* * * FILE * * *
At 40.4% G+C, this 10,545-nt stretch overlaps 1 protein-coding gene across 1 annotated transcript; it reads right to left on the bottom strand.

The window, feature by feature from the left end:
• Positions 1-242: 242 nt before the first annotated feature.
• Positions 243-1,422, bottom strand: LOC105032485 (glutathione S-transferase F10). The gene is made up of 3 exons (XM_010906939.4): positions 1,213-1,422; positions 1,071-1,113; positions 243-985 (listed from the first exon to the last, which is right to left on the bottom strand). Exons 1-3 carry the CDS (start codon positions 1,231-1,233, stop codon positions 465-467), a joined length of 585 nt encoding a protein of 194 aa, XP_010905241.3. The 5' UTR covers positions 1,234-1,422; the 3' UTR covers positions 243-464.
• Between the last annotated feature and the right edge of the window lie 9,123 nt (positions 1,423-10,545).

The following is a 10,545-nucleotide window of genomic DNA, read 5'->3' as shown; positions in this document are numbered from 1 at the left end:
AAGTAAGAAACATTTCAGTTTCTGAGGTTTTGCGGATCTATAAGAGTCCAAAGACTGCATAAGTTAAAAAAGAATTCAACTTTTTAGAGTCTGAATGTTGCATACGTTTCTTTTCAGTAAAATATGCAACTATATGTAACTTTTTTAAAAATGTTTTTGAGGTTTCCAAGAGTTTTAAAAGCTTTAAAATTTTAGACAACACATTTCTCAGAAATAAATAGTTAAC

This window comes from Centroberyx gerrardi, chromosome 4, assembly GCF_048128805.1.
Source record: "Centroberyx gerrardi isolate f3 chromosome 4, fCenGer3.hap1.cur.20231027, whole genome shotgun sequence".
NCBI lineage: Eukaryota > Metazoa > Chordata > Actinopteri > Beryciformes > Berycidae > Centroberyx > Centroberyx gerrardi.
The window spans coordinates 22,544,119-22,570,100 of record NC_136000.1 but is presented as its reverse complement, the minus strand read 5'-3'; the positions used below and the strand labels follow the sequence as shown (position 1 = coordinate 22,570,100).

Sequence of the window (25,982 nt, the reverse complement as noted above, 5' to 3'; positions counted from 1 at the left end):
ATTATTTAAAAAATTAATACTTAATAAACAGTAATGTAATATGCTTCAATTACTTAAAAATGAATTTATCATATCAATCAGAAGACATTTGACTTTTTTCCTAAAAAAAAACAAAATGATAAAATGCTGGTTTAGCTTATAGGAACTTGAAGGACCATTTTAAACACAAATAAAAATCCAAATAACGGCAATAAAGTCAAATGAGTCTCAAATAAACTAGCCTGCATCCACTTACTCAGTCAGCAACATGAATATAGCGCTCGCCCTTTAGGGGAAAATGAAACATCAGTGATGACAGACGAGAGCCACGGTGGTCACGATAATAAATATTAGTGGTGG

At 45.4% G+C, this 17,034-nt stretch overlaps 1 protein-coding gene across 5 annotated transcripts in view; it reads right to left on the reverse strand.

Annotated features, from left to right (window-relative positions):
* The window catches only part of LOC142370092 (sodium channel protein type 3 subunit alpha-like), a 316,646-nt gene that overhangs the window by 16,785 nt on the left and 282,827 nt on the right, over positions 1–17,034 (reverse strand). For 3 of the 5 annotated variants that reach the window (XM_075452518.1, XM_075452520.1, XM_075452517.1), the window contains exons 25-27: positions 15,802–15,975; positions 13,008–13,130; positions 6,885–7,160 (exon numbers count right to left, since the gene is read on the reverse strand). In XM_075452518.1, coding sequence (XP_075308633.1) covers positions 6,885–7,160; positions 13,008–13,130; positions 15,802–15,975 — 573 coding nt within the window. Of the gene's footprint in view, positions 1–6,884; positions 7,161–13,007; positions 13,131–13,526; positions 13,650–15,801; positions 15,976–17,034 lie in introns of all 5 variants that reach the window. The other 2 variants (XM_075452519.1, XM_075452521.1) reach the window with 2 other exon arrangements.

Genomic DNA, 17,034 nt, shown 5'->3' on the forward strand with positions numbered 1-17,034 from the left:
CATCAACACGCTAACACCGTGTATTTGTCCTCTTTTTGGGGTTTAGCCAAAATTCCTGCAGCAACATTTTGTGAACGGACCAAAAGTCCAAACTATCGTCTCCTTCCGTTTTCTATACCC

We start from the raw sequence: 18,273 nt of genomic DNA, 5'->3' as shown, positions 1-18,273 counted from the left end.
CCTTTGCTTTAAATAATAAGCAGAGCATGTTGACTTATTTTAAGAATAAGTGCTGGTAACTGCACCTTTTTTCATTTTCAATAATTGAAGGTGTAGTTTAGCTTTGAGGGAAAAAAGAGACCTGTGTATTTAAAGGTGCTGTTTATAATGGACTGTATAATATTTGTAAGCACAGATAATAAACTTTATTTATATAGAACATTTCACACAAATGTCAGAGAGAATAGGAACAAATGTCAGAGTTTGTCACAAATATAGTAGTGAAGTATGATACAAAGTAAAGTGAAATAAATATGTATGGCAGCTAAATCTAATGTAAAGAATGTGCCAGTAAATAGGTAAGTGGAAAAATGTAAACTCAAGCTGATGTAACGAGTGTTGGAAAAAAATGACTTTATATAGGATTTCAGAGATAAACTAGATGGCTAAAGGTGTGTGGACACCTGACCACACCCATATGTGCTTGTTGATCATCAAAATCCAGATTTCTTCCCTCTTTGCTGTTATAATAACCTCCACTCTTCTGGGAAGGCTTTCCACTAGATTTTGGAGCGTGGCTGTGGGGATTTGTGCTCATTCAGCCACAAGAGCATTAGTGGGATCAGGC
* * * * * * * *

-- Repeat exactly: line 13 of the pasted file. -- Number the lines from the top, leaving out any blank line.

ATTATTTAAAAAATTAATACTTAATAAACAGTAATGTAATATGCTTCAATTACTTAAAAATGAATTTATCATATCAATCAGAAGACATTTGACTTTTTTCCTAAAAAAAAACAAAATGATAAAATGCTGGTTTAGCTTATAGGAACTTGAAGGACCATTTTAAACACAAATAAAAATCCAAATAACGGCAATAAAGTCAAATGAGTCTCAAATAAACTAGCCTGCATCCACTTACTCAGTCAGCAACATGAATATAGCGCTCGCCCTTTAGGGGAAAATGAAACATCAGTGATGACAGACGAGAGCCACGGTGGTCACGATAATAAATATTAGTGGTGG